The Cost of Education

When I was little, I had little or no grasp of the true cost of things – my worldly possessions consisted of sweets and chocolates; I was not a materialistic brat.  I always marvelled at how much my parents paid to get me through school.  I remembered thinking that paying anything over R100 for a textbook was a “rip-off”.  Of course, that was before I enrolled at a tertiary institution.  Nothing in my formative years would have prepared me for the expenses that would accumulate during my 4 years at varsity.

Tuition aside, it was the price of textbooks that really flabbergasted me.  If I bought everything brand new, I would have had to fork out over R5000 for textbooks and stationery…and that would have only covered for the first semester.

So, acting in typical student fashion, I sought out the Jewish side of me and mitigated as much of the expenses as possible, but the balance was still greatly overwhelming.  The bulk of it went to the purchase of the SAICA handbooks and legislation which totalled over R1000.  (There are no second hand markets for the SAICA books because the money leeching publishers update them every quarter, forcing us to buy new versions every year.)

A lot of my textbooks were written by my own lectures, and it wouldn’t surprise me if they deliberately prescribed as many sources of information as possible just so they could get more royalties out of it.  My tax course (for example) had 3 prescribed books, one of which was basically a compilation of old test and exam questions taken from past board exams, etc.  That one had a price tag of R420.  Perhaps I should write them a letter expressing my disgust at having to pay so much for recycled intellectual property.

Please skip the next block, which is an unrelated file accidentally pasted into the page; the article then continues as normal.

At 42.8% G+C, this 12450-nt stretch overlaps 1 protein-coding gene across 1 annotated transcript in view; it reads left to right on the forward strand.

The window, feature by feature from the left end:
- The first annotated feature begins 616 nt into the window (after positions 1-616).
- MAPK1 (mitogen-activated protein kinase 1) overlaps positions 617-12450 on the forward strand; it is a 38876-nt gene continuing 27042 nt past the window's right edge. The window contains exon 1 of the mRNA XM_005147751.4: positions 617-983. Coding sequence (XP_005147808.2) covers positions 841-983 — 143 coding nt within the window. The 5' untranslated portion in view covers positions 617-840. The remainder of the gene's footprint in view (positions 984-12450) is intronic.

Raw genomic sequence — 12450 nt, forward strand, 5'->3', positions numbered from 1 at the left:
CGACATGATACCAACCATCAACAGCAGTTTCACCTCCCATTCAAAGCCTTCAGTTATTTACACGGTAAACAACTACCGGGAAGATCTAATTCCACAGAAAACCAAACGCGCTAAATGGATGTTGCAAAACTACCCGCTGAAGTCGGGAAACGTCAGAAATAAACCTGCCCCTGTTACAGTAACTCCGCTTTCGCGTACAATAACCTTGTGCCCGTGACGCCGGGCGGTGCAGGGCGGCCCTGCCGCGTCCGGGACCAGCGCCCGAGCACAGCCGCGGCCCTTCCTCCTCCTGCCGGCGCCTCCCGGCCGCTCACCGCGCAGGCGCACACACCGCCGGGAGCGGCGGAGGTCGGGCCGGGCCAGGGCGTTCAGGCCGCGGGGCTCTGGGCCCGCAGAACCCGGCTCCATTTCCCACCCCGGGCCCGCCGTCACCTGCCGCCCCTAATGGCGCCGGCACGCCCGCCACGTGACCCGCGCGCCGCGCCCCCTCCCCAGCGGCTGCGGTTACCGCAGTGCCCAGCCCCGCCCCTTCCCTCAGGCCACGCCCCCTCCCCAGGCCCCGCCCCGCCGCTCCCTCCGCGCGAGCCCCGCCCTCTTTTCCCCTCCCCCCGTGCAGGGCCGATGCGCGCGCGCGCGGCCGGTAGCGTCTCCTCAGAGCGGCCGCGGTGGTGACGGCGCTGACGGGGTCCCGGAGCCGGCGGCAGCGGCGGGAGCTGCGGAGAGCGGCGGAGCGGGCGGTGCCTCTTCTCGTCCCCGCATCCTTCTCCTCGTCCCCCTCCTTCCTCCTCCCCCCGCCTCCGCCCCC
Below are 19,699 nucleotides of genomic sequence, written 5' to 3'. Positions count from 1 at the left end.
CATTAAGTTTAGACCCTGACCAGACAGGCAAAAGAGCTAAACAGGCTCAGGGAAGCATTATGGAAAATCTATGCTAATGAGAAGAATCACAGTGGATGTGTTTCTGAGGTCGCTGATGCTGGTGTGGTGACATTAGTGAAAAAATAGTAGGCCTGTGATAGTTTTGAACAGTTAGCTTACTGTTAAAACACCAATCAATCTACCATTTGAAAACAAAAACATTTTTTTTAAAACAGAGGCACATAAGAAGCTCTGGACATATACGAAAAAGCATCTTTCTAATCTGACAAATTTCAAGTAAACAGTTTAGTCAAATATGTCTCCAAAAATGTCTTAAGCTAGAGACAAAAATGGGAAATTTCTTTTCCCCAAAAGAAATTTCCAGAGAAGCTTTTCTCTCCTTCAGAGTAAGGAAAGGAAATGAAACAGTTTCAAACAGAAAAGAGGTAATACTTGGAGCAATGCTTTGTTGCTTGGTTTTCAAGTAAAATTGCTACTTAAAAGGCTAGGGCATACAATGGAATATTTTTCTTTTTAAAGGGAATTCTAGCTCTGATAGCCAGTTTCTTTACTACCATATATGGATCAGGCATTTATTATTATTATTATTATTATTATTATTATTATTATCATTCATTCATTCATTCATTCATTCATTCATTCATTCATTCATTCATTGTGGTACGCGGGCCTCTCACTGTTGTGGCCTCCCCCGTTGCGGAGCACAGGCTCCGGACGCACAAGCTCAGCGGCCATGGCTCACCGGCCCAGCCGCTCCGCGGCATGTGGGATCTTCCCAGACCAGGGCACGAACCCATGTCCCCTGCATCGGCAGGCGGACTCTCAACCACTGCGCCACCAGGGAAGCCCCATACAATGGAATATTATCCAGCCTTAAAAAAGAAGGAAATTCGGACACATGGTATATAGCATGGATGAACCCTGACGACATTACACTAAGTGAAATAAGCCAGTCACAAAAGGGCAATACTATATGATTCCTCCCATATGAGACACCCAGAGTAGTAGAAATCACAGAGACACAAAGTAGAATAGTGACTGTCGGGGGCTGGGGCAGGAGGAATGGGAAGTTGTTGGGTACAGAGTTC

To add fuel to the fire, one of my BA students happily told me she had no prescribed textbooks for this year – only photocopied readings.  So, is this purely a “Commerce” phenomenon?  Why are there no competition commissions to regulate the prices?  Not to mention the exuberant prices are forcing money-strapped students to seek out illegal avenues for their educational needs, as a couple of my friends have tended to photocopy entire textbooks in order to save money.

At any rate, here are a few ways in which one can spend less and save more (on textbooks):

1.  Buy second hand books

2.  Sell old textbooks

3.  Avoid purchasing “redundant” textbooks.  For certain courses, the lecture slides are more useful than the textbook (at UCT at least – not sure how other universities operate.)  It is entirely possible to do well in a course and not have opened the textbook once.  That said, some books are necessary, so it would help to speak to those who have done the course to see whether the textbooks are concomitant with passing the course.

4.  Buy online (in bulk) – Get some friends together and buy the books in bulk. The more you buy, the bigger the drop in price.

You will be surprised at how much you can save!


  1. I paid precisely R0 for textbooks in undergrad and postgrad :D Any legislation we studied was accessed from and the rest was photocopies.

    Put simply, commerce students are regularly fleeced because lecturers know you lot will do anything to get your degree, even fork out thousands for a textbook that’s worth only a hundred or so. A BA student would either not care about a text book (ie me and the political philosophy bullshit book my lecturer prescribed) or simply cannot afford it. If you’re incurring shitloads of student loans to afford a degree you perceive will earn you lots of money, and it probably will, you’ll buy the damned things. Whether or not that will make you happy… well, that’s something else entirely ;)


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